This study was carried out in strict accordance with recommendations in the Guide for the Care and use of Laboratory Animals of the National Institute of Health. All procedures were approved by the Vanderbilt Institutional Animal Care and Use Committee (IACUC) under protocol number M/11/059.
Brain tissue was collected from mice aged 0 to 42 days. Mice were decapitated and the brains were removed quickly, chilled in ice cold artificial cerebrospinal fluid (aCSF) containing NaCl (125 mM), KCl (2.5 mM), Na2HPO4 (1.25 mM), MgCl2 (1.3 mM), CaCl2 (2.0 mM), glucose (10 mM), and NaHCO3 (25 mM) and dissected to isolate cortex, subcortex and cerebellum. All tissue was flash frozen in liquid nitrogen and stored at -80°C until being prepared for Western blot.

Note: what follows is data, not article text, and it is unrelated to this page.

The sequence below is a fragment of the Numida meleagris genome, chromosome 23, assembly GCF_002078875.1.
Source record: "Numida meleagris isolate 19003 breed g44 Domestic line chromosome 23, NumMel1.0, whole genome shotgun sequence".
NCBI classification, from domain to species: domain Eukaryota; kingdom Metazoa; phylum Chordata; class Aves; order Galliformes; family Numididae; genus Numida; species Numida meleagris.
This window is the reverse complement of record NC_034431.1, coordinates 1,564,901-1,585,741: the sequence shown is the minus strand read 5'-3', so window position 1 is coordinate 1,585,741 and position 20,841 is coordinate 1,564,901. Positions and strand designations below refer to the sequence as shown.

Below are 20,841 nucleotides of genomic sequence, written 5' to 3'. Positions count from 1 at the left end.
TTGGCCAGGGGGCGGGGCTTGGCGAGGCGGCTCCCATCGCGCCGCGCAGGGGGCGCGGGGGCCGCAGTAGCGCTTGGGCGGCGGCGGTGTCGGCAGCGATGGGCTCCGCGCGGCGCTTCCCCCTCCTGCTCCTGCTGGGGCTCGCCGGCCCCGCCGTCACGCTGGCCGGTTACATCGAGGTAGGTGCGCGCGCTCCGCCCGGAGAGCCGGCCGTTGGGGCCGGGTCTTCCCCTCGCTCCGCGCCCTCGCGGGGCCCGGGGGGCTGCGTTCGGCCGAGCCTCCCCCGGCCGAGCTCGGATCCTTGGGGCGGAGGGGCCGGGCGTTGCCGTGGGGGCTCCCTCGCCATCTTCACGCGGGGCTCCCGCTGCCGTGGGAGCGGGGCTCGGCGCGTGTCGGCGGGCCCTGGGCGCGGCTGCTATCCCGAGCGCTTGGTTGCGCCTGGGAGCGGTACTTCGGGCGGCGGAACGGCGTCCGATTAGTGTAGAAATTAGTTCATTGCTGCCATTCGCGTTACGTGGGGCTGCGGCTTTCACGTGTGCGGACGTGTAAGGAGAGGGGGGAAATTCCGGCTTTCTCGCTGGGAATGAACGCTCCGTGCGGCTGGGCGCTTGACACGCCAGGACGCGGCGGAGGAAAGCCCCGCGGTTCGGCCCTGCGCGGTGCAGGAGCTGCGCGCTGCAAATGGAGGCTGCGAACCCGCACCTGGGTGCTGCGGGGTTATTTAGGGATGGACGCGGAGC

Tissue was homogenized with a sonicator (QSonica) in a modified RIPA buffer containing (50 mM Tris (pH = 7.4), 150 mM NaCl, 1% NP-40, 0.2% sodium deoxycholate, 1 mM EDTA) with protease inhibitors (Sigma). Protein concentration was determined by a Bradford assay (Bio-Rad), and samples were diluted to a final concentration of 1 to 3 μg/μL in loading buffer containing β-mercaptoethanol. Samples were denatured at 60° C for 10 minutes before being loaded onto a 10% SDS gel (Bio-Rad). Proteins were transferred in a Tris-glycine transfer buffer onto Immobilon-FL PVDF membranes (Millipore). Membranes were then blocked in 4% milk overnight at 4° C. Membranes were incubated with primary antibody in PBS-T with 0.1% Tween-20 (PBS-T) for 2 hours at room temperature. Primary antibodies used: Ube3a 1:2000 (Sigma E6855, mouse monoclonal), Ube3a 1:1000 (Cell Signaling D10D3, rabbit monoclonal), GFAP 1:1000 (Cell Signaling 3670, mouse monoclonal) and actin 1:50000 (Millipore MAB1501, mouse monoclonal). Membranes were washed at least three times for 10 minutes in PBS-T and then incubated with fluorescent secondary antibodies at 1:10000 (LI-COR, IRDye800CW goat anti-mouse, IRDye680RD goat anti-rabbit) in PBS-T for 1 hour at room temperature. Membranes were then washed three times for at least 10 minutes with PBS-T. Imaging was performed on a LI-COR Odyssey fluorescence scanner and data was analyzed with Odyssey imaging software.